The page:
Huge props to the folks behind AMC's "Fear the Walking Dead" for exploring something we haven't seen yet on either show, giving us the most accessible and exciting premiere the franchise has had in years.
The first half of this season was a mishmash of ideas coming together, with Morgan (Lennie James) coming over from the parent series, a bunch of new characters showing up and the reintroduction of the original cast in starkly different iterations. On top of that, it played around with time making it an even more complex narrative.
After the midseason finale, though, "FTWD" has been stripped down to its new core, and with this premiere it felt very much like the opening act of a proper horror film, establishing the characters and their relationships, pairing them up in new and interesting ways, all the while teasing the hell that is about to break loose.
What makes this even more fun is that the hell is as simple as a massive storm. We're talking the kind that has local weathermen taking off their jackets and rolling up their sleeves to report on it, only there are no more weathermen. Instead, there are flying zombies.
Admittedly, the special effects team wasn't completely successful in selling the visuals of the zombies being tossed around by the coming storm, but they did a good enough job to get us excited about the chaos to come.
No matter how great Morgan and Althea (Maggie Grace) and Luciana (Danay Garcia) and Alicia (Alycia Debnam-Carey) might be at killing zombies, nobody is great in the middle of a Midwestern thunderstorm when it decides to start dropping high-speed winds and rotating clouds, as we see in the new intro sequence to the show.
Everything was about setting up the storm to come in this episode, with all the foreshadowing you'd expect to see in a classic horror film; clues that we in the audience get to see and then yell at the characters on-screen for missing!
The clear indication that some calamity was coming was how fragmented everyone had become in the aftermath of that bloody midseason finale that closed the chapter on the Vultures, the stadium and Madison Clark (Kim Dickens). Morgan making the rounds to announce he was leaving tomorrow to head back to Virginia was the classic setup that getting to tomorrow was going to be the real challenge.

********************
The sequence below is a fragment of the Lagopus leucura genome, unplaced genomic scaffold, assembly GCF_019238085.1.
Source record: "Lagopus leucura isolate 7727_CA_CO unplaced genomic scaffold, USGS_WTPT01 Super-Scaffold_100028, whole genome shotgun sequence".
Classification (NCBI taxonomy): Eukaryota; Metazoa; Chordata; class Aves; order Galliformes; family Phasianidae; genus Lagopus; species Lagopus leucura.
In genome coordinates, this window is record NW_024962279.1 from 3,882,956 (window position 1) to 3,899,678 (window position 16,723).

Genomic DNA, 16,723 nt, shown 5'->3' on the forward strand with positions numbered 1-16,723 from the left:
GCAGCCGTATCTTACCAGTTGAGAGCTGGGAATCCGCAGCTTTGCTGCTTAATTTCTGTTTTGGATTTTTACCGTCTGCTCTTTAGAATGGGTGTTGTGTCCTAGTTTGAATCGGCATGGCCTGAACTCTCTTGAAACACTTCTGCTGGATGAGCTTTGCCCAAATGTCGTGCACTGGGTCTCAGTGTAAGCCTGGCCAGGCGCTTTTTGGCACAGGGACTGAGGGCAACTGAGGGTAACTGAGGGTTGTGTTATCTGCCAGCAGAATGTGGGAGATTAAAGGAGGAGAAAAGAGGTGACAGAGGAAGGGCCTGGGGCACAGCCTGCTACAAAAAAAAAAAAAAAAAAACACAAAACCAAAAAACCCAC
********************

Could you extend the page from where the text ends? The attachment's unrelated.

The rest of the opening minutes revealed that John (Garret Dillahunt) and June (Jenna Elfman) had set up house with Charlie (Alexa Nisenson) in a school bus on a barricaded bridge, while Victor (Colman Domingo) and Luciana (Danay Garcia) were utterly despondent, living in an abandoned mansion. Victor was drinking himself into a stupor, while Luciana wiled away her hours listening to music and questioning her place in the world.
And then there's Alicia, every bit her mother's daughter, going on an ultimately fruitless quest to save a man trapped in a lumber mill. But it's not about saving the man so much as it is about trying to hate herself and her own recent actions a little less by doing some atonement. That's why she lashes out at the guy for dying before she could save him.
Horror films love to split everyone up into smaller groups so we can feel more of the tension as they each struggle to survive the terror. And so we have Morgan chasing Alicia, Luciana chasing a runaway Charlie while Victor and John look for her. Meanwhile, Al and June were headed upstream to figure out why zombies were washing into the river only to get trapped in Al's truck on the road.
Eight cast-members paired off into unique pairings we've not really had a chance to explore yet, offering an opportunity to explore new character developments and dynamics, while looking at the coming storm and its dangers through vastly different lenses.
Victor is drunk and John is still recovering from his injuries, making the vulnerable. Luciana holds a lot of animosity toward Charlie, who remains a silent enigma, so that pairing should create plenty of tension. Al will likely prove very beneficial to June finally becoming comfortable in her own skin, while Morgan and Alicia will discover they are more alike than either would probably like to admit.
It was a quiet episode, but if we think of this back half of the season like it's an eight-hour movie, we're just getting past the establishing scenes. One of the things that is remarkable about the episode and makes it feel so fresh and exciting is that there are no characters introduced beyond the eight remaining cast-members.
The only new "character" they have to contend with so far is the coming storm. And while that's not likely to remain the case throughout its entire eight-episode run -- as that's a lot of screen time to fill with flying zombies -- it created a beautifully serene foundation on which to build the rests of the story.
Probably the box filled with supplies and labeled "Take what you need, leave what you don't" will come into play later, as it's not like these shows to drop something interesting like that into a premiere without a payoff down the line. Whoever left that box will surely crop up, though on whose side remains to be seen.
We also finally started to get more of the promise that this show would have a little more humor than its parent series, with most of it coming from Dillahunt's fantastically pure and idealistic John. This week, when asked if he thought his cabin would even still be there, he shot back, "I locked the door before I left."
The new and improved "Fear the Walking Dead" airs Sundays at 9 p.m. ET on AMC.